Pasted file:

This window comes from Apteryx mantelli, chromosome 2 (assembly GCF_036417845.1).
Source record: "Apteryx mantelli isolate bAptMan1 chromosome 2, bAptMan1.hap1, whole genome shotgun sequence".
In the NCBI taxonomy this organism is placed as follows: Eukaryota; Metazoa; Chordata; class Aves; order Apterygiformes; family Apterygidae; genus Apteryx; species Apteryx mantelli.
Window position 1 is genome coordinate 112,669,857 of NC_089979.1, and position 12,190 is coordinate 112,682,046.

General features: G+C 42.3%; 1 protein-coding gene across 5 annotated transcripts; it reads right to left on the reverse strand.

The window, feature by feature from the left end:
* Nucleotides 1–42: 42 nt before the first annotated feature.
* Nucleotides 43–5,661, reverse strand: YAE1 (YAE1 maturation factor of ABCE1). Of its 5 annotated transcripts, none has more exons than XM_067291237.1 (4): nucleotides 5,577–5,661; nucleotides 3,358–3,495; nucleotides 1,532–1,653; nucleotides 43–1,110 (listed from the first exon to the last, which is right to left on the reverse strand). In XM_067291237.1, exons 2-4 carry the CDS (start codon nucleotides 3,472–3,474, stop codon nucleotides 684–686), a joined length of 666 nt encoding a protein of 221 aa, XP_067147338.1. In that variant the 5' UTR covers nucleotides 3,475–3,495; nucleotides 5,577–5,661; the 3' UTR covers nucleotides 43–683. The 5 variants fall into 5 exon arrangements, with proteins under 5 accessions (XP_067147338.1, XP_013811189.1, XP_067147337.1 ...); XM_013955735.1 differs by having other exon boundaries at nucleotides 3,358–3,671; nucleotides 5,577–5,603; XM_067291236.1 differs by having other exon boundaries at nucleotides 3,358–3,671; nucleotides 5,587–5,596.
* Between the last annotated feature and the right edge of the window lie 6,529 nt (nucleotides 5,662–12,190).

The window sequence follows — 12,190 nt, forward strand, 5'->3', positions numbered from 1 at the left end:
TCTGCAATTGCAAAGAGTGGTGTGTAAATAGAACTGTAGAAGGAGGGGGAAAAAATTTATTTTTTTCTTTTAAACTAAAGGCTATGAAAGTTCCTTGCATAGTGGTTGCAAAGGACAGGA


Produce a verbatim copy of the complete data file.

This window comes from Apteryx mantelli, chromosome 2 (assembly GCF_036417845.1).
Source record: "Apteryx mantelli isolate bAptMan1 chromosome 2, bAptMan1.hap1, whole genome shotgun sequence".
In the NCBI taxonomy this organism is placed as follows: Eukaryota; Metazoa; Chordata; class Aves; order Apterygiformes; family Apterygidae; genus Apteryx; species Apteryx mantelli.
Window position 1 is genome coordinate 112,669,857 of NC_089979.1, and position 12,190 is coordinate 112,682,046.

General features: G+C 42.3%; 1 protein-coding gene across 5 annotated transcripts; it reads right to left on the reverse strand.

The window, feature by feature from the left end:
* Nucleotides 1–42: 42 nt before the first annotated feature.
* Nucleotides 43–5,661, reverse strand: YAE1 (YAE1 maturation factor of ABCE1). Of its 5 annotated transcripts, none has more exons than XM_067291237.1 (4): nucleotides 5,577–5,661; nucleotides 3,358–3,495; nucleotides 1,532–1,653; nucleotides 43–1,110 (listed from the first exon to the last, which is right to left on the reverse strand). In XM_067291237.1, exons 2-4 carry the CDS (start codon nucleotides 3,472–3,474, stop codon nucleotides 684–686), a joined length of 666 nt encoding a protein of 221 aa, XP_067147338.1. In that variant the 5' UTR covers nucleotides 3,475–3,495; nucleotides 5,577–5,661; the 3' UTR covers nucleotides 43–683. The 5 variants fall into 5 exon arrangements, with proteins under 5 accessions (XP_067147338.1, XP_013811189.1, XP_067147337.1 ...); XM_013955735.1 differs by having other exon boundaries at nucleotides 3,358–3,671; nucleotides 5,577–5,603; XM_067291236.1 differs by having other exon boundaries at nucleotides 3,358–3,671; nucleotides 5,587–5,596.
* Between the last annotated feature and the right edge of the window lie 6,529 nt (nucleotides 5,662–12,190).

The window sequence follows — 12,190 nt, forward strand, 5'->3', positions numbered from 1 at the left end:
TCTGCAATTGCAAAGAGTGGTGTGTAAATAGAACTGTAGAAGGAGGGGGAAAAAATTTATTTTTTTCTTTTAAACTAAAGGCTATGAAAGTTCCTTGCATAGTGGTTGCAAAGGACAGGA